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Time Out for Exercise Improves Productivity


If you want to be more efficient at your job, instead of working “harder and smarter”, try taking an exercise break. A new study, published in the August Journal of Occupational and Environmental Medicine, finds that those who exercise during work hours are more productive plus have less absenteeism.

Taking Time Off of Work to Exercise Improves Employee Health

Drs. Ulrica von Thiele Schwartz PhD and Henna Hasson PhD of the Karolinska Institute in Sweden, randomly assigned the employees of six dental health care workplaces into three groups. Dentistry is considered the most stressful of the healthcare professions, according to the background information presented in the article. A total of 199 individuals participated in the study.

The first group was involved in a worksite wellness program which reduced their working hours by 2.5 hours per week (30 minutes per day). The second group worked their regular hours without the exercise break. The third group received the reduction in work hours, but was not involved in the physical education program. Participants evaluated themselves after 6 and 12 months. Objective data regarding productivity was collected from the human resources department of the parent organization.

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Overall, the study was intended to investigate how workplace health promotion intervention, taking place during work hours, affects productivity. Those participating in the exercise program had significant increases in self-rated measures of productivity, meaning they felt more productive while on the job. The workers had higher output during work and missed fewer days due to illness.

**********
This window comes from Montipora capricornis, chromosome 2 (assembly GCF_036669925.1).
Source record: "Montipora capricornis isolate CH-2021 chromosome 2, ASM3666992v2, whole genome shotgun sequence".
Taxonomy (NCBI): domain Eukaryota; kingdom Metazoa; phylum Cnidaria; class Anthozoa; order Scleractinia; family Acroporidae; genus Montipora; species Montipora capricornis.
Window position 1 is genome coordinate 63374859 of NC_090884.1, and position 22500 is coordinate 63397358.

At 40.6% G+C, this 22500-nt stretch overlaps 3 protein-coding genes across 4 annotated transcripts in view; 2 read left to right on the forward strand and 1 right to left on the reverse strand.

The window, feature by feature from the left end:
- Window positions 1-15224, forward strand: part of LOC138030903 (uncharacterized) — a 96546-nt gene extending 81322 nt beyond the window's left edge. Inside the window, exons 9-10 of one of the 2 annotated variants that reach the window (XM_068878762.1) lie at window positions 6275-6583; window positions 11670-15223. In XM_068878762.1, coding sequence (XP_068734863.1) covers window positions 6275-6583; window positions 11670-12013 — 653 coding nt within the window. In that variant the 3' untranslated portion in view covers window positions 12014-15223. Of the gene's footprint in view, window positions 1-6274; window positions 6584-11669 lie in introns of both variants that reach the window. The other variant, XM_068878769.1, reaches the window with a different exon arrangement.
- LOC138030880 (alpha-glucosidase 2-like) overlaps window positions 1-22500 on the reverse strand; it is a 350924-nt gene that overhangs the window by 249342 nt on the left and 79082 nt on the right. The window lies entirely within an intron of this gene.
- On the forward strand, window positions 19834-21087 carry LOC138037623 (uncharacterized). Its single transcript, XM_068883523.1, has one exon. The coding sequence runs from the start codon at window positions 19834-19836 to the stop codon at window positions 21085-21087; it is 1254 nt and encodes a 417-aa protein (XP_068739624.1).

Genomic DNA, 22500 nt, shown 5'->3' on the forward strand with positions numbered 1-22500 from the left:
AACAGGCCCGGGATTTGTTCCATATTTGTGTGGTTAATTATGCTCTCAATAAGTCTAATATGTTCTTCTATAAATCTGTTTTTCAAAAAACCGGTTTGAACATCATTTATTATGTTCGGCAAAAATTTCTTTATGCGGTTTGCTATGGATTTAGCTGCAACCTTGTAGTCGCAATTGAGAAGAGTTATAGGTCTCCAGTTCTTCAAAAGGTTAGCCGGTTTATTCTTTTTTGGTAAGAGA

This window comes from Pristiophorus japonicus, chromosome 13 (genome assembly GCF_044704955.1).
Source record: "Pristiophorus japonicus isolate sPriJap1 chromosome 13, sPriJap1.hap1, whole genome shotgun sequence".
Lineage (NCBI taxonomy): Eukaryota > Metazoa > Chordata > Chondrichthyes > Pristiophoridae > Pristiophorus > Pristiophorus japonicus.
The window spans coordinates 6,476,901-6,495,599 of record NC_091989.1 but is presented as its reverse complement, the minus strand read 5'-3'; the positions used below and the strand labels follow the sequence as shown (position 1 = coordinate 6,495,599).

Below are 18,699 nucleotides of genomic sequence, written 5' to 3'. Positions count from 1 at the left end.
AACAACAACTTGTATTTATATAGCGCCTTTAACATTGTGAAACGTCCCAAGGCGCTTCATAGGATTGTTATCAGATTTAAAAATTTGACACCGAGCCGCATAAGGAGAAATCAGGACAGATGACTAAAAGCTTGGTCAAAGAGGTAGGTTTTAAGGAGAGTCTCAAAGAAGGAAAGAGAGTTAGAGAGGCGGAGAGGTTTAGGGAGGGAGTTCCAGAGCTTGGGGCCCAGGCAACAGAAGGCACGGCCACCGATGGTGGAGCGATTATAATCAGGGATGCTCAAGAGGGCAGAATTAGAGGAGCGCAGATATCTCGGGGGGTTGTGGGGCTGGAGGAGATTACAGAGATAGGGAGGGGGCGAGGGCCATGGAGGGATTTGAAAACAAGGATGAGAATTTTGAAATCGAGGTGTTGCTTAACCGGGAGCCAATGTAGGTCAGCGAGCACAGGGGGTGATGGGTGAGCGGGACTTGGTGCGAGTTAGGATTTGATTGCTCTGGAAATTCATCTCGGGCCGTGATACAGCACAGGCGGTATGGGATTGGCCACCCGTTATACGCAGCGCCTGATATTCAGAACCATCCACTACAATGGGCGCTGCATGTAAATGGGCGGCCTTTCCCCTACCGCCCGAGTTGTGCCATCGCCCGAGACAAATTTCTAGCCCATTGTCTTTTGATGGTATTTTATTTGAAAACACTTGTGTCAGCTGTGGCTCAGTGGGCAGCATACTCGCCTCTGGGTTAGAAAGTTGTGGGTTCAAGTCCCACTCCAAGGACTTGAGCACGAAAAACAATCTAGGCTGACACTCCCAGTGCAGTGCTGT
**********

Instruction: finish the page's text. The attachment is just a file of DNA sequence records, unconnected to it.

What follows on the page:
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Absenteeism accounts for 29 to 46% of total healthcare costs. “Presenteeism” – where an employee shows up to work sick, but doesn’t perform well – may cost a company up to 74% of total healthcare costs.

More on eMaxHealth.com - Worksite Wellness Programs May Retain Employees and Reduce Absenteeism

Worksite wellness programs consistently show benefits for both employees and employers. A separate study, published in the September/October issue of the American Journal of Health Promotion, finds that workers who enroll in their employer’s wellness centers are less stressed, and consequently make better choices about diet, tobacco use and physical activity. The reduction in workplace stress also appears to improve personal interactions and relationships, even at home.

Dave Gallson of the Mood Disorders Society of Canada says, “Unaddressed workplace stress undoubtedly has negative repercussions for employers.”

Drs. von Thiele Schwarz and Hasson conclude, "Work hours may be used for health promotion activities with sustained or improved production levels, since the same, or higher, production level can be achieved with lesser resources."

Journal References:

  • Von Thiele Schwarz, Ulrica PhD; Hasson, Henna PhD, “Employee Self-rated Productivity and Objective Organizational Production Levels: Effects of Worksite Health Interventions Involving Reduced Work Hours and Physical Exercise” Journal of Occupational & Environmental Medicine August 2011 - Volume 53 - Issue 8 - p 838–844
  • Clark MM, et al. “Stress level, health behaviors and quality of life in employees joining a wellness center” Am J Health Promo 26(1), 2011.

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